The third anniversary of 9/11 is just around the corner. As the weeks ticked down our nation was preoccupied
with a Republican convention, protecting NYC from terrorism at that convention, the ongoing war in Iraq with its continuing
loss of lives, and a political scandal where the Governor of New Jersey has resigned. With all this "noise" bombarding us,
will we be in any frame of mind
on September 11, 2004 to stop and remember a dark event centering around terrorists and death? Or will we
give lip service to emotions, now long dulled by the continued onslaught of "orange" alerts and soldiers dieing, spending
just one moment on Patriots Day to remember 2001's great loss?
Indeed, we as a nation, must move on. The third anniversary cannot and should not be as hurting as the first
one. We've shed our tears, dealt with our grief, put the event into perspective. But is it too much to ask for one day, THE
DAY, to be remembered with more than a passing nod? Or will we just hold a few, quick services, show one or two television
specials, do less on that day then on Martin Luther King Day, or St. Patrick's Day?
9/11 hasn't been a big media occurrence in the last year. Other than reporting that once again commuters
could travel to the WTC area via a new PATH train station, dedication of the Freedom tower (first building to be built at
Ground Zero) ground breaking on July 4th and the recent hoopla over the 9/11 Commission's findings, not much more has been
seen as news worthy. That is the problem: if it isn't splashy, controversial, or threatening, the media don't find it interesting
for a story.
The 9/11 Commission - hindsight and foresight
When the 9/11 Commission finally published their report, the media chose to focus on only a few specific
points. The entire report is hundreds of pages in length and deals with every dimension of Al Qaeda's involvement. It presents
a comprehensive background of Islamic terrorist activities from the early 1990s up to 9/11 and how we were sidetracked into
believing the threat to America
resided elsewhere then on our home shores. We heard reports about our government being unable to "connect
the dots," but the report makes clear that there were so many aspects to the ongoing threats, finger pointing is just negative
The Executive Summary is only 36 pages long and does a good job of summarizing the lengthy report. You can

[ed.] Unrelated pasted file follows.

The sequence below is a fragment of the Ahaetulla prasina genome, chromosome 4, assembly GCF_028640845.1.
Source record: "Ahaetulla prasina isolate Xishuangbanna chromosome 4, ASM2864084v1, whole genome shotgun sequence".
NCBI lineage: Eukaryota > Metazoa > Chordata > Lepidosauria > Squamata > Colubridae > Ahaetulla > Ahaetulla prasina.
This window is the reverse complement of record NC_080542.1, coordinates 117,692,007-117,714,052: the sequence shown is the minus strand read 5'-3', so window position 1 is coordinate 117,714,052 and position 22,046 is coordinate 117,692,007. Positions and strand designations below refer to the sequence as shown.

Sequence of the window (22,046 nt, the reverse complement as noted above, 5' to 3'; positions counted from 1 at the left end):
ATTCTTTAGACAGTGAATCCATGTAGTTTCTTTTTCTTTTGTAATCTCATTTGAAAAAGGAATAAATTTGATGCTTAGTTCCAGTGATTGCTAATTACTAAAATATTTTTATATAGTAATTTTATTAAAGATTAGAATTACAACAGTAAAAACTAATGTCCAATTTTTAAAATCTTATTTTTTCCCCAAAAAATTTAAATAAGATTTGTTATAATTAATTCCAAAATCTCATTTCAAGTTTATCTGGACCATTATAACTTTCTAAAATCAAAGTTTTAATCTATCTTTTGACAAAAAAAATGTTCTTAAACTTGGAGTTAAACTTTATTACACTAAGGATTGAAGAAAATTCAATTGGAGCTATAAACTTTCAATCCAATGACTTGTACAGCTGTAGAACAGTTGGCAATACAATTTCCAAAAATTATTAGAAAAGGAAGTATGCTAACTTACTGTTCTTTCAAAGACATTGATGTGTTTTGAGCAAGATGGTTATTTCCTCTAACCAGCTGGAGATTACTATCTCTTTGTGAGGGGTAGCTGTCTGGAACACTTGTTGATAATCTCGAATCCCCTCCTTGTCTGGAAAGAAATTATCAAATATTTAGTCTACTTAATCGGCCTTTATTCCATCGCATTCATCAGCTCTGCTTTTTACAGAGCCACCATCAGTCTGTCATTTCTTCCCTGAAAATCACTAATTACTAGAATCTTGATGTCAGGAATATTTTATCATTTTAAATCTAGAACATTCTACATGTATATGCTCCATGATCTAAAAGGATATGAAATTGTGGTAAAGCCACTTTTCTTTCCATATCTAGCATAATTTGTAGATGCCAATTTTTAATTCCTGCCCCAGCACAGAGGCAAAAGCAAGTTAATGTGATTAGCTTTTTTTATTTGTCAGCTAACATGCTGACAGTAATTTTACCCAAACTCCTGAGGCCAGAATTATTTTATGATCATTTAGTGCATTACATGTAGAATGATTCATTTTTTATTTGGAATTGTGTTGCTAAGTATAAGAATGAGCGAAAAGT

find it at http://www.9-11commission.gov/report/ Many points are a sad read, to see the reality of what was going on right under our noses. This report has now,
too become a part of our 9/11 history. It presents many, many good points and suggestions. And the 10 people who were part
of the commission also feel that there is value in never forgetting what that Black Tuesday was like. They end the summary
with "We call on the American people to remember how we all felt on 9/11, to remember not only the unspeakable horror but
how we came together as a nation - one nation. Unity of purpose and unity of effort are the way we will defeat this enemy
and make America safer for our children and grandchildren." (p 26 Executive Summary of the 9/11 Commission, 2004)
The Twin Towers live on
The Twin Towers themselves have become ghosts. Even though 3 years have passed since they were pulverized,
images of the Twin Towers continue to appear everywhere! No other building, no other human built object (other than the cross
that represents the Christian Jesus' crucifixion) displays itself in more places for so many reasons. They are on postcards
in stores in NYC, in business logos with a skyline that is now outdated, on the arm patches of the NYC firefighters, and in
stores selling souvenirs with their physical likeness replicated in various materials from glass to plastic.
They live on not just in items you can find in NYC but in movies made prior to 2001. They also stand tall
in the skyline of print. Do you have some old magazines in your house? Leaf through them and the Towers will pop up in advertisements
and logos. Look through art books and you will see numerous artists have featured them as part of their work. The most unnerving
and extensive place where you can find them is driving down any highway. From large to small, decals and bumper stickers with
the images of the Twin Towers adorn thousands of cars all across our nation. I just wonder if the cars' owners still feel
anything in relation to 9/11 or the images are just a leftover from a patriotic moment now long forgotten.
Tour Guide to Ground Zero
The most heartbreaking way to remember 9/11 is to take a PATH Train ride from New Jersey to lower Manhattan.
Each day tens of thousands of commuters are reminded of the tragedy. As the train comes out of the tunnel, the first thing
you see is the slurry wall. Then you notice the empty space of the Pit as the train circles around, crossing over the footprint
of the South Tower. Every time I travel to lower Manhattan, I make sure I'm in the first car of the train. On numerous occasions,
I have talked with tourists, alerting them to what they will see. It gives me an eerie feeling that I have become a
sort of tour guide to Ground Zero! For a description of this trip...